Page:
Summer as harsh as their lives for brick kiln workers of Tamil Nadu

Thousands of debt-ridden people are languishing in brick kilns across TN that are often notorious for exploitation & bonded labour
A labourer working at a brick kiln on the outskirts of Puducherry.
A labourer working at a brick kiln on the outskirts of Puducherry.(Photo | Sriram R)

CHENNAI: For brick kiln workers in Tamil Nadu, the summer can be as harsh and out of hand like their lives. Since, the hot and humid weather conditions make work impossible during daytime in summer, the work hours are reversed and the workers are forced to burn the midnight oil.

The workers keep on in a valiant way in order to make ends meet, repay debts and, it's an endless struggle for them merely to survive.

Near Anjanchery village in Gingee taluk of Villupuram, workers M Karpagam (32) and M Muni (35) seek refuge from the scorching sun under the tall tamarind tree near their hut. The couple along with their three children aged 5, 7 and 10, have been residing at a private brick kiln for the past three years. They have been working for a daily income of Rs 500 each.

“We live in a mud hut with a thatched roof which is comparatively better to a cement-roofed house during summer. But this year, it's too hot even inside this hut," said Karpagam.

Pointing out that it is not just the furnace at the kiln but even the hut that gets red hot, Muni said they pour water around the hut to bring down the temperature.

“We start our work as early as 3 am, laying clay in the brick shelves and letting it dry for the rest of the day. Since it’s very hot this year, the clay dries faster. We make several batches in a day and leave them to dry for a day or two and then burn them in the furnace in the evenings,” said Karpagam.

The couple take a two-hour break for lunch and dinner. “It’s just rasam and buttermilk rice along with some fried fish or pickle on the side for most days, ” they said.

Ask them, they would say the only reason that makes them work in the kiln is for what they were paid. Otherwise, the family would be in deep debt due to the loans they’ve taken from private money lenders. “For a loan of Rs 50,000 we had taken two years ago for my sister’s marriage, we are paying monthly and weekly interests to the money lenders,” said Muni.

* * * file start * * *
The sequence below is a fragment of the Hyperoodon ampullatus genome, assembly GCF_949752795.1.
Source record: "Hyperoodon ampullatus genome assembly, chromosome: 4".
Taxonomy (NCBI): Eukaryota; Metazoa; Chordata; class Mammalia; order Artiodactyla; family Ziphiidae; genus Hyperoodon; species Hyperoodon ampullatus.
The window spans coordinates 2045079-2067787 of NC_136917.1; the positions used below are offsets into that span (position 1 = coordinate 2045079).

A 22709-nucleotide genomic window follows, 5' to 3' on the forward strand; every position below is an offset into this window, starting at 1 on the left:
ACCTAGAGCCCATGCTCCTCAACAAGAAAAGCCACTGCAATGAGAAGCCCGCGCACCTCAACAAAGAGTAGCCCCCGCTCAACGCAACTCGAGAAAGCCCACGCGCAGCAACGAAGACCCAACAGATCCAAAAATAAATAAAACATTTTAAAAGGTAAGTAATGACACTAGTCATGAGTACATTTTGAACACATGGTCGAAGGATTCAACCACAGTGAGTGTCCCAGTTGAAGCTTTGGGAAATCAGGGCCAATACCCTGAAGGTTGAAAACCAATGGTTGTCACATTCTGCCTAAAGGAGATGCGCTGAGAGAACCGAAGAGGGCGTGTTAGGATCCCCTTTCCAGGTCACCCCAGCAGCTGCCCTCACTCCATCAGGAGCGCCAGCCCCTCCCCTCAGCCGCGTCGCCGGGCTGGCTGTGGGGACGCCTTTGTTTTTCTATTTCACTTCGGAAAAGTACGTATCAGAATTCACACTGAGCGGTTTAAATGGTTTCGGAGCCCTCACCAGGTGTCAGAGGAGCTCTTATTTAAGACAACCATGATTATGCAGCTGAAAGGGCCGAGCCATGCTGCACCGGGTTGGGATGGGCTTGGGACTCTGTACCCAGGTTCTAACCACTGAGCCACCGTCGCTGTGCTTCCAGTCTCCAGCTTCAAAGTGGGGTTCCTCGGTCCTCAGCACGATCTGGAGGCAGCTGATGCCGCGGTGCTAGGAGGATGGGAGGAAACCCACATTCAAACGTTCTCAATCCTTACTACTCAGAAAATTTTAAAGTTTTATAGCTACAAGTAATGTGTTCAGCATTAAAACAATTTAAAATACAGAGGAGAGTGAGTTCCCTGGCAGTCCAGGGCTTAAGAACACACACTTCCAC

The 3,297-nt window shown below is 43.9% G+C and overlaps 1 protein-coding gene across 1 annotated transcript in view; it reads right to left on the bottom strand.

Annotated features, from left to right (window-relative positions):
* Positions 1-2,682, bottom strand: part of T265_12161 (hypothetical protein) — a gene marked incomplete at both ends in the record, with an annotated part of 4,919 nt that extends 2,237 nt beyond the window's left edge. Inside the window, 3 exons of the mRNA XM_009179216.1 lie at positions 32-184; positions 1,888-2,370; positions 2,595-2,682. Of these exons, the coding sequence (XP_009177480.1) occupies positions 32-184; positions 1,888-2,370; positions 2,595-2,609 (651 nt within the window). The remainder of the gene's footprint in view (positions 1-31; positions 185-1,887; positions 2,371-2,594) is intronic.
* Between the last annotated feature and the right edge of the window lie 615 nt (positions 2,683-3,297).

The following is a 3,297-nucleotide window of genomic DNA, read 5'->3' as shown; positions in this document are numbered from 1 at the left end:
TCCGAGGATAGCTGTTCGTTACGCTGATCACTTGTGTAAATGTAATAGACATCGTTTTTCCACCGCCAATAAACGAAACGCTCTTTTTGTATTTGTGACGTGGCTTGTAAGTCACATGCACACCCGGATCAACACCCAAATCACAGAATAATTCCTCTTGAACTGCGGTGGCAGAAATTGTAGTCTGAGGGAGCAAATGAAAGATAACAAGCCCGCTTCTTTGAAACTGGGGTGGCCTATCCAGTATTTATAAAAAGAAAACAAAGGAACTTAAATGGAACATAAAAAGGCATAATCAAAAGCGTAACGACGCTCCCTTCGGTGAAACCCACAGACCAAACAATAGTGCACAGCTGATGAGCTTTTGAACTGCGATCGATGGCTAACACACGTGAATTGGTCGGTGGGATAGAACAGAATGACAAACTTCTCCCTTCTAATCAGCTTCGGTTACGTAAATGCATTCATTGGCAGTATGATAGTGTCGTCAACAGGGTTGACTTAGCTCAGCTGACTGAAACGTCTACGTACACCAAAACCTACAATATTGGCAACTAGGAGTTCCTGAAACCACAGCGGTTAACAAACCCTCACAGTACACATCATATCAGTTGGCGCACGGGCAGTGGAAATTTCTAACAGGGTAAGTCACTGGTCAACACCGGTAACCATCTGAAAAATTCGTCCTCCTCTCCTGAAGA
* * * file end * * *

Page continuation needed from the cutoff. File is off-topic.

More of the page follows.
Karpagam and Muni are not alone. There are thousands of debt-ridden workers who toil in brick kilns, which are often notorious for exploitation and bonded labour.

The workers say the only reason that makes them work in the kiln is the money they get | S Dinesh
The workers say the only reason that makes them work in the kiln is the money they get | S Dinesh

G Chandran (48) from Kandarakottai near Panruti in Cuddalore district works in a brick kiln at Kayathur near Vikrawandi in Villupuram district. He said those at his kiln shift the work to the night during the summer season.

“In the evening, we prepare the mud and begin brick cutting at night after dinner, finishing the work the next morning. Depending on our workload, we put in 10 to 12 hours, equivalent to what we do during the daytime in other seasons,” Chandran explained.

G Rajendran (47) has been working in a brick kiln at Kuttinaickenpatti area in Alanganallur in Madurai with his family for the past two years. Though his children are studying, they too work in the brick kiln in their free time.

He and his wife Umadevi (37) mix red sand and manufacture bricks together. “If we manufacture 1,000 bricks, we will get Rs 900 as wages. During the summer, we used to work from 2.30 am to 7 am, then 3 pm to 7 pm. Otherwise, it is very difficult to manage the scorching sun,” he said.

If their health gets really worse, the owner would give some extra money for treatment. “There is no insurance or other benefits. Even the Tamil Nadu government did not include us in the unorganised sector welfare board,” he alleged.

S Amsavalli from Ariyalur said, “We start in the morning and work till evening. As we have to work with dust and smoke, we are likely to suffer from respiratory illnesses such as asthma and cough. Also, it leads to skin problems and allergies. Despite hard work, we do not earn enough to even make our children study. We are forced to bring them into this work with us.”

K Srinivasan, a brick kiln worker from Vellore, said despite the heat, they are forced to work. “During rainy days, we face off-season, with no work available. So, in the summer, we work extra to save money,” he said, adding he has never seen such a harsh summer in his 15 years of working in the kiln.

(With inputs from Krithika Srinivasan @ Villupuram, Jeyalakshmi Ramanujam @ Madurai, Bagalavan Perier @ Cuddalore, P Thiruselvam @ Tiruchy and Rajalakshmi Sampath @ Vellore)

(In this series, TNIE looks at the condition of workers toiling under the sun)

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